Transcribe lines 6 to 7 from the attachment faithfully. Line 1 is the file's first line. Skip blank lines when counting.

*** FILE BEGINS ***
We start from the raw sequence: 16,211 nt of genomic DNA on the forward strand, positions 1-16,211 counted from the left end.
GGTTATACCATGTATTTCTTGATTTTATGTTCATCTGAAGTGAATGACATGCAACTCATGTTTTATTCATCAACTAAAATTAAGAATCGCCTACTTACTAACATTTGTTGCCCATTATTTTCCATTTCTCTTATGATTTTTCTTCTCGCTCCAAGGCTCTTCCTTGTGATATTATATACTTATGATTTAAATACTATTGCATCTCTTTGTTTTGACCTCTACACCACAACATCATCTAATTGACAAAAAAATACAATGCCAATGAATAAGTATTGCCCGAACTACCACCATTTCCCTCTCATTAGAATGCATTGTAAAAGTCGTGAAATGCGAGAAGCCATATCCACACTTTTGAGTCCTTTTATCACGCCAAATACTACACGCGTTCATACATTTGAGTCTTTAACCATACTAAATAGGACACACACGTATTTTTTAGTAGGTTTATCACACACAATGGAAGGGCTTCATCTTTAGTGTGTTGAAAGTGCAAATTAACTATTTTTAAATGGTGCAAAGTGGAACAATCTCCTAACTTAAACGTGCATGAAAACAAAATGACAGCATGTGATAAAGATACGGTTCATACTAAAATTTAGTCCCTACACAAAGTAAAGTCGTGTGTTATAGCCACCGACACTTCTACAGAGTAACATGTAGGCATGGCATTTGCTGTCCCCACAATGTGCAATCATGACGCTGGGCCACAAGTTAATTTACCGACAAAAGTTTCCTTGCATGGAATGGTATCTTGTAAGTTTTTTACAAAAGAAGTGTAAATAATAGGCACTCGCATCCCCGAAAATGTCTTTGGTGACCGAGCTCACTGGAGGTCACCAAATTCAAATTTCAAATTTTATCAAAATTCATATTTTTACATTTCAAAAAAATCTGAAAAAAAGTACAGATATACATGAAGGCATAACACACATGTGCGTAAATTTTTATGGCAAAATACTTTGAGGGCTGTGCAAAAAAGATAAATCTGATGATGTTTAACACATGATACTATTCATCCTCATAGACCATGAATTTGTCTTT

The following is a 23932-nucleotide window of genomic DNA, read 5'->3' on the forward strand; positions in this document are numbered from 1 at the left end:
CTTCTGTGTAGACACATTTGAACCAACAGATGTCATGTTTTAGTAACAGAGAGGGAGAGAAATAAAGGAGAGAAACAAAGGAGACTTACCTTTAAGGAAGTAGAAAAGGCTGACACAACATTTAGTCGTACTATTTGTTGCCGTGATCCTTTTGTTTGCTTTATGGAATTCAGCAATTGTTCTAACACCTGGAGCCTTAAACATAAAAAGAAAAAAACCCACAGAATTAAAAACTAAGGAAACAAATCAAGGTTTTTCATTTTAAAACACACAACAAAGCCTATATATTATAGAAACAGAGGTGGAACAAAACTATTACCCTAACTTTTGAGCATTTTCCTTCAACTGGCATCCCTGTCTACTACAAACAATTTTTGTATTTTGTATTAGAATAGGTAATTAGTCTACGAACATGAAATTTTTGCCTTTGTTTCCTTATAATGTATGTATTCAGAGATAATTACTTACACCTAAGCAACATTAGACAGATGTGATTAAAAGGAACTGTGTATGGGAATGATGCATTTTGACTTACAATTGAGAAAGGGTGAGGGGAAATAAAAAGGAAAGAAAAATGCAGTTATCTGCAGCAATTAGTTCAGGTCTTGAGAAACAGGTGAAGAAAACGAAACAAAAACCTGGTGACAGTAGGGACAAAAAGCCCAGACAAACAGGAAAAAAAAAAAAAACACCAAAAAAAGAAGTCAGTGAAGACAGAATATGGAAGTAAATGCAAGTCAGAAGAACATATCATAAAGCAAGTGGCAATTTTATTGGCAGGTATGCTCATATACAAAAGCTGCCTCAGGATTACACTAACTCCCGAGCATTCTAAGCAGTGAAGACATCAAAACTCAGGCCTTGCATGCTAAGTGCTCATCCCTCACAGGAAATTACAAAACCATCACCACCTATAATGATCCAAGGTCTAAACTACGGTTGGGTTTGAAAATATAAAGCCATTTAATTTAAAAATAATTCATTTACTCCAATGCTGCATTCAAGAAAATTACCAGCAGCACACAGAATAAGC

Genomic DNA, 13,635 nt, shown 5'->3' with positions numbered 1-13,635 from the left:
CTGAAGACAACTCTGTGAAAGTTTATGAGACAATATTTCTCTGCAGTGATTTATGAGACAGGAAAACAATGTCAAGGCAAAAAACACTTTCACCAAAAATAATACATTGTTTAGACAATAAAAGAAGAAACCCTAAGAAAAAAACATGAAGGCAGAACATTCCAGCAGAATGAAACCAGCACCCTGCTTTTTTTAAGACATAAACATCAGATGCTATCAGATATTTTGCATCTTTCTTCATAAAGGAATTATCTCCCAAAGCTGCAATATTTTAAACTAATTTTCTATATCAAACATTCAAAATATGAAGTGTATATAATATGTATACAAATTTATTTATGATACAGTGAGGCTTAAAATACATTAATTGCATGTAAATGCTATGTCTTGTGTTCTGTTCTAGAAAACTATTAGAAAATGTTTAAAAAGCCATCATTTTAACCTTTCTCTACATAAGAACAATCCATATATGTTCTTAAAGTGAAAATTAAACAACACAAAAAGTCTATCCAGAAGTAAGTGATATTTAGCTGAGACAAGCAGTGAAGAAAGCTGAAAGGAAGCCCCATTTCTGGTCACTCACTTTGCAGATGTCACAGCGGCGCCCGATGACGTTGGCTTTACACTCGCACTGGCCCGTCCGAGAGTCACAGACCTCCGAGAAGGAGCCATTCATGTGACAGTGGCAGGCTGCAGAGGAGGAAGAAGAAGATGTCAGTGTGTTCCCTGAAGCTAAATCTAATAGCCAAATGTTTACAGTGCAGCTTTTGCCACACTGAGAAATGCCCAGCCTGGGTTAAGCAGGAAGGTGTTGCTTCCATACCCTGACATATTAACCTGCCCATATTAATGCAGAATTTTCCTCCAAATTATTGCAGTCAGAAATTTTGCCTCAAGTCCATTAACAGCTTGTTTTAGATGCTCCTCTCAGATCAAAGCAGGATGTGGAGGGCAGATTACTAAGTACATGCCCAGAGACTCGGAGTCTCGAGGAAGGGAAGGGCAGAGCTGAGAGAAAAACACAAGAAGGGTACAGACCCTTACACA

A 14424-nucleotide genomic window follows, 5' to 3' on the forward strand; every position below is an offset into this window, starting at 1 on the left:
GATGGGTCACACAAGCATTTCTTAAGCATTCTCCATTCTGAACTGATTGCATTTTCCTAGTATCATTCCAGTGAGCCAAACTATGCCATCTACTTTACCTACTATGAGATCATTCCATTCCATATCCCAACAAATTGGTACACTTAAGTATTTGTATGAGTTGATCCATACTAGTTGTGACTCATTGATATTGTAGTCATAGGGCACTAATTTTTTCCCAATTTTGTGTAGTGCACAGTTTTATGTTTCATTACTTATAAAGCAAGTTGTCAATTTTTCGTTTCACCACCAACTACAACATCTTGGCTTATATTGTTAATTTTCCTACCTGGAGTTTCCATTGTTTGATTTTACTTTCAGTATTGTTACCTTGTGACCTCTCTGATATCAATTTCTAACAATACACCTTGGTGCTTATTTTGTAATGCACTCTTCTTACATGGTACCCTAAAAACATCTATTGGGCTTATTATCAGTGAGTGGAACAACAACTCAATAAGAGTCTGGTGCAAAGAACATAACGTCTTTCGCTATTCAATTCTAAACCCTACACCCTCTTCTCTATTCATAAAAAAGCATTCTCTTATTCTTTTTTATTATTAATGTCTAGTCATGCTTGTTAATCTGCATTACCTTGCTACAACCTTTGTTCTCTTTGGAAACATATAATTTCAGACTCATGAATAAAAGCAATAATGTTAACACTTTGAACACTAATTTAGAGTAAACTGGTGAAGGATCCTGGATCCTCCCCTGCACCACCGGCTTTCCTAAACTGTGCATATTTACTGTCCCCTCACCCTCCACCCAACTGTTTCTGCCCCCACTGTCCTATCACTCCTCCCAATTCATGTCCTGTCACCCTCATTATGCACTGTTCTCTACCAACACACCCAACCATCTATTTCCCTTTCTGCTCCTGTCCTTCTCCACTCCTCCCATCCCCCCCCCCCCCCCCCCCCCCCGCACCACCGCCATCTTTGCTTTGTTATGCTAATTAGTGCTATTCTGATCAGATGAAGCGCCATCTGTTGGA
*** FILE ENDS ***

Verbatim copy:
CTGAAGACAACTCTGTGAAAGTTTATGAGACAATATTTCTCTGCAGTGATTTATGAGACAGGAAAACAATGTCAAGGCAAAAAACACTTTCACCAAAAATAATACATTGTTTAGACAATAAAAGAAGAAACCCTAAGAAAAAAACATGAAGGCAGAACATTCCAGCAGAATGAAACCAGCACCCTGCTTTTTTTAAGACATAAACATCAGATGCTATCAGATATTTTGCATCTTTCTTCATAAAGGAATTATCTCCCAAAGCTGCAATATTTTAAACTAATTTTCTATATCAAACATTCAAAATATGAAGTGTATATAATATGTATACAAATTTATTTATGATACAGTGAGGCTTAAAATACATTAATTGCATGTAAATGCTATGTCTTGTGTTCTGTTCTAGAAAACTATTAGAAAATGTTTAAAAAGCCATCATTTTAACCTTTCTCTACATAAGAACAATCCATATATGTTCTTAAAGTGAAAATTAAACAACACAAAAAGTCTATCCAGAAGTAAGTGATATTTAGCTGAGACAAGCAGTGAAGAAAGCTGAAAGGAAGCCCCATTTCTGGTCACTCACTTTGCAGATGTCACAGCGGCGCCCGATGACGTTGGCTTTACACTCGCACTGGCCCGTCCGAGAGTCACAGACCTCCGAGAAGGAGCCATTCATGTGACAGTGGCAGGCTGCAGAGGAGGAAGAAGAAGATGTCAGTGTGTTCCCTGAAGCTAAATCTAATAGCCAAATGTTTACAGTGCAGCTTTTGCCACACTGAGAAATGCCCAGCCTGGGTTAAGCAGGAAGGTGTTGCTTCCATACCCTGACATATTAACCTGCCCATATTAATGCAGAATTTTCCTCCAAATTATTGCAGTCAGAAATTTTGCCTCAAGTCCATTAACAGCTTGTTTTAGATGCTCCTCTCAGATCAAAGCAGGATGTGGAGGGCAGATTACTAAGTACATGCCCAGAGACTCGGAGTCTCGAGGAAGGGAAGGGCAGAGCTGAGAGAAAAACACAAGAAGGGTACAGACCCTTACACA

A 14424-nucleotide genomic window follows, 5' to 3' on the forward strand; every position below is an offset into this window, starting at 1 on the left: